Penn Legend Removed from Hall of Fame

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One day after he was sentenced in a federal courtroom in Miami for accepting bribes to get a student into Wharton, former men’s basketball player and coach Jerome Allen W’09 was removed from the Penn Athletics Hall of Fame.

Allen pleaded guilty to bribery charges last October and testified in March that, while serving as the Quakers’ head coach, he took roughly $300,000 from a Florida businessman to place his son on Penn’s recruited athletes list, leading to his admission.

On July 1, almost a year after the scandal was first reported by Bloomberg, US District Judge Kathleen Williams sentenced Allen to four years’ probation, six months of house arrest, and 600 hours of community service, while ordering him to pay a $202,000 fine and an $18,000 forfeiture judgment to the US government.

The following day, Allen became the first person ever taken out of the Penn Athletics Hall of Fame.

“The University of Pennsylvania considers induction into the Penn Athletics Hall of Fame as the highest individual honor for a student-athlete or coach, and criteria for induction encompasses both athletic achievements and character,” Kevin Bonner, Penn’s senior associate athletic director of governance and administration, said in a statement. “As a result of his federal conviction, Jerome Allen has been removed from the Penn Athletics Hall of Fame.”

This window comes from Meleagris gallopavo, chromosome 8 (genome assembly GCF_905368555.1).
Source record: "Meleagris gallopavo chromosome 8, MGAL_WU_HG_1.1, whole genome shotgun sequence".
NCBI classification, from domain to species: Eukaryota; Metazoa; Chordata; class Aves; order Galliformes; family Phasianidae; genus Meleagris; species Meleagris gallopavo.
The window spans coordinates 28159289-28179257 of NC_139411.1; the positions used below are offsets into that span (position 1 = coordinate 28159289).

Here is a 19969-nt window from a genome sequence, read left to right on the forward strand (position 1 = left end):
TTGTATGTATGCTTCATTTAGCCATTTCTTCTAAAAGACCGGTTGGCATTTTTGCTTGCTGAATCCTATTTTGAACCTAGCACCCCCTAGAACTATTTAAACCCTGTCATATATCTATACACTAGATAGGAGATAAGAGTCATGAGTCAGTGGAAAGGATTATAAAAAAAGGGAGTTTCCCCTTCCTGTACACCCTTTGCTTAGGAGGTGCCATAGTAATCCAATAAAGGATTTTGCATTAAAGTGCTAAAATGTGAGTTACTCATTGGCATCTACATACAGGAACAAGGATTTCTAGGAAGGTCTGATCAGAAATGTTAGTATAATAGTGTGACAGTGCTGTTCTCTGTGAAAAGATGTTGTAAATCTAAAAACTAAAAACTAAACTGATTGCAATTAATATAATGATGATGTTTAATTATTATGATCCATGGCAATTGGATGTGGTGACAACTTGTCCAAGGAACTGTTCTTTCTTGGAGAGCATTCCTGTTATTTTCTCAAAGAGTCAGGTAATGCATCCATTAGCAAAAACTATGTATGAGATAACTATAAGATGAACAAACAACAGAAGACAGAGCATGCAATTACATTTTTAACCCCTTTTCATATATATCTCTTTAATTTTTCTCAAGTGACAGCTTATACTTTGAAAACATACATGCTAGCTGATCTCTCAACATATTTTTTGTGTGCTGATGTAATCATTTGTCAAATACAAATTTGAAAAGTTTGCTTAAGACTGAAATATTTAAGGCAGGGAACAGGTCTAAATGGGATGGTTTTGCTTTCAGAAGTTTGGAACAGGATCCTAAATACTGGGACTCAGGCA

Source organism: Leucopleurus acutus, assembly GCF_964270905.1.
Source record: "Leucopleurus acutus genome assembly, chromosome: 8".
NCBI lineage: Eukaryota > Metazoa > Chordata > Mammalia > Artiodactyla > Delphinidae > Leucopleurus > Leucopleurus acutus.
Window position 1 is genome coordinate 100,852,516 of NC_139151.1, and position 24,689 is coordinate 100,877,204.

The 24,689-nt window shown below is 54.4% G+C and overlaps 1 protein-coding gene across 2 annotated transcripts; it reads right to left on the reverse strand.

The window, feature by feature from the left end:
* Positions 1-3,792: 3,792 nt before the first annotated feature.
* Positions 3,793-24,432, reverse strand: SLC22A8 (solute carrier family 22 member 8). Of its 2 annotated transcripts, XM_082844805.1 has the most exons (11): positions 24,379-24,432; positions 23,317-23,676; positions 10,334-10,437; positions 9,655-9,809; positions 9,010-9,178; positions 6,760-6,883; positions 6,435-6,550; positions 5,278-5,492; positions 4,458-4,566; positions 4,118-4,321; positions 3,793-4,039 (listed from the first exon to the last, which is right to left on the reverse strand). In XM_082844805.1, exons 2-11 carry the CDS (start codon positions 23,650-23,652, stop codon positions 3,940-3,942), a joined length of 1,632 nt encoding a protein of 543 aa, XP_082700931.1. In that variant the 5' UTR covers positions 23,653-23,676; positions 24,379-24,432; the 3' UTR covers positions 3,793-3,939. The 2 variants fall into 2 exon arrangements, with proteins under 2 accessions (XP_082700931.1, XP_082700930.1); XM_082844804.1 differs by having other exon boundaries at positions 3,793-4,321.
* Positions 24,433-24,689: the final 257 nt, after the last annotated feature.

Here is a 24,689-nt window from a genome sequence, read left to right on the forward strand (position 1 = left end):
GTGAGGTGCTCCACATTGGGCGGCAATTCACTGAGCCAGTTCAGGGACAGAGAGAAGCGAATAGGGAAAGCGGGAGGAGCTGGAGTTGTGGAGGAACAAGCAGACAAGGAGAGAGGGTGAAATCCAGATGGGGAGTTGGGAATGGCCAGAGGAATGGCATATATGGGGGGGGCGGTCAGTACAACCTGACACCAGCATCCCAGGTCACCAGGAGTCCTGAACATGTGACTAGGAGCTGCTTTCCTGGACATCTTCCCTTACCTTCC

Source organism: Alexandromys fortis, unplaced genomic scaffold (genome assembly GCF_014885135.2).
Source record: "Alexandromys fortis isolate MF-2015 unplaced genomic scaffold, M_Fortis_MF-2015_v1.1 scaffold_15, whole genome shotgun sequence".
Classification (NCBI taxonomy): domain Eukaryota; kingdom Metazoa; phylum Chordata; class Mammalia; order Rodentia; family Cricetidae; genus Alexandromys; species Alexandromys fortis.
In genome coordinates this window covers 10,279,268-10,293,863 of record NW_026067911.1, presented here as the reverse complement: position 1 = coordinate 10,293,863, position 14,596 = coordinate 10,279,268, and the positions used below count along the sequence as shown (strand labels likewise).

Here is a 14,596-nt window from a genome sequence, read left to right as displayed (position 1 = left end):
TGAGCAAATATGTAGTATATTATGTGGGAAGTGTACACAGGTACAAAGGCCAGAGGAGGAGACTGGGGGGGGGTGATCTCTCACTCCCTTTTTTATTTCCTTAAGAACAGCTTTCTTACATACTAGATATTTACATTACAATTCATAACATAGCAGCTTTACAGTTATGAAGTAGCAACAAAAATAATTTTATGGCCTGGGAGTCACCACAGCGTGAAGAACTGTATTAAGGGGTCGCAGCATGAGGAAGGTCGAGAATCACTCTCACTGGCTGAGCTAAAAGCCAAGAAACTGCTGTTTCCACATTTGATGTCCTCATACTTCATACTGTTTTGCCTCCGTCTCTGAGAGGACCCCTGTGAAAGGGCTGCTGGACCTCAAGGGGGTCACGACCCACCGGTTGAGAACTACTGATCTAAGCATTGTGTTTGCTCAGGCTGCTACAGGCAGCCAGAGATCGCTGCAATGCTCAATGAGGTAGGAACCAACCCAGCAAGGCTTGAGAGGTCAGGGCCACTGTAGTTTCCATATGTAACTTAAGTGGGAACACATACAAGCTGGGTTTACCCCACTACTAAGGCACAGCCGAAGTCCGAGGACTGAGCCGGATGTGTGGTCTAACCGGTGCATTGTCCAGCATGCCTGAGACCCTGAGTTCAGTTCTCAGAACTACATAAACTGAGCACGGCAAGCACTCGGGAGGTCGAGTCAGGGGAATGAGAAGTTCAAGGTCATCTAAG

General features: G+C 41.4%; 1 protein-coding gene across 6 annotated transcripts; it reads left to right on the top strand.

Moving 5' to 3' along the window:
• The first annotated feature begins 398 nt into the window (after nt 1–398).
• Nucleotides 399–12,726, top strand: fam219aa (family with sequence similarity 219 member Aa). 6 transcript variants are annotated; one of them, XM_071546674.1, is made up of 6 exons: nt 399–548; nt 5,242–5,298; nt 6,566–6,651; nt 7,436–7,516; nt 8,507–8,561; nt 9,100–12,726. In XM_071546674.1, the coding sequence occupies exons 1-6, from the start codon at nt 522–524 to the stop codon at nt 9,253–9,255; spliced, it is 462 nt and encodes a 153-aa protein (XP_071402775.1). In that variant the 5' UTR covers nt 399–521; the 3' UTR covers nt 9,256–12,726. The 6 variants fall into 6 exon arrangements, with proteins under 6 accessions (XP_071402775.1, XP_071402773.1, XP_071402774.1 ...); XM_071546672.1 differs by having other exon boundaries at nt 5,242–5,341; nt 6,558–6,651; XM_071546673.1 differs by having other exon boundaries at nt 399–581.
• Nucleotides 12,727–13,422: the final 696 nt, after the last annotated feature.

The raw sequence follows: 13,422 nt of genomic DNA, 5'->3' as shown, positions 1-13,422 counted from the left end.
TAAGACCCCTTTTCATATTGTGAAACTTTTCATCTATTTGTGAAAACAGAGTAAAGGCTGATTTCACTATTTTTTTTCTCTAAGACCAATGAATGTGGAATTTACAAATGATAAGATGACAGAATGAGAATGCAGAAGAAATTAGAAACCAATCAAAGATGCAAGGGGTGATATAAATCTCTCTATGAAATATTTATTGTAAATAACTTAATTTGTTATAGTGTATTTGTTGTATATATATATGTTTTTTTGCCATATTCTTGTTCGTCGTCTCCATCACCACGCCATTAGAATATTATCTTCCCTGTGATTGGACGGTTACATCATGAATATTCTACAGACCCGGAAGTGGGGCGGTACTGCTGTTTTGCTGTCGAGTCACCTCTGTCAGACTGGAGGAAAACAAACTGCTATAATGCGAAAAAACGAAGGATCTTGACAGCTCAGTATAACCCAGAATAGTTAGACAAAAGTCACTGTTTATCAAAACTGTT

A two-time Ivy League Player of the Year who led the Quakers to three consecutive Ivy titles from 1993 to 1995, Allen was inducted into the Hall of Fame in 2017, in the same class as his former coach Fran Dunphy. One of the most acclaimed and popular players in program history, he was hired by his alma mater as an assistant coach in 2009 before ascending to the head coaching position in the middle of the 2009–10 season when Glen Miller was fired. After several straight losing seasons, Allen was let go in 2015 and then hired as an assistant coach by the NBA’s Boston Celtics. He’ll reportedly remain with the Celtics, even while on house arrest (which typically permits work outside of the home during prescribed hours).

In his testimony, Allen also said that former Penn assistant coach Ira Bowman W’96, currently an assistant at Auburn University, knew about the payments and was involved in the scheme. Bowman was suspended by Auburn last March during the team’s run to the Final Four but reinstated following an 80-day investigation.

Penn launched its own investigation more than a year ago, hiring the compliance group Chuck Smrt and working with the NCAA. But as of early August, it was not clear if the school’s athletic department or basketball program would face any sanctions. “Penn Athletics continues to fully cooperate with the NCAA regarding the Jerome Allen case,” Bonner said in a statement. —DZ

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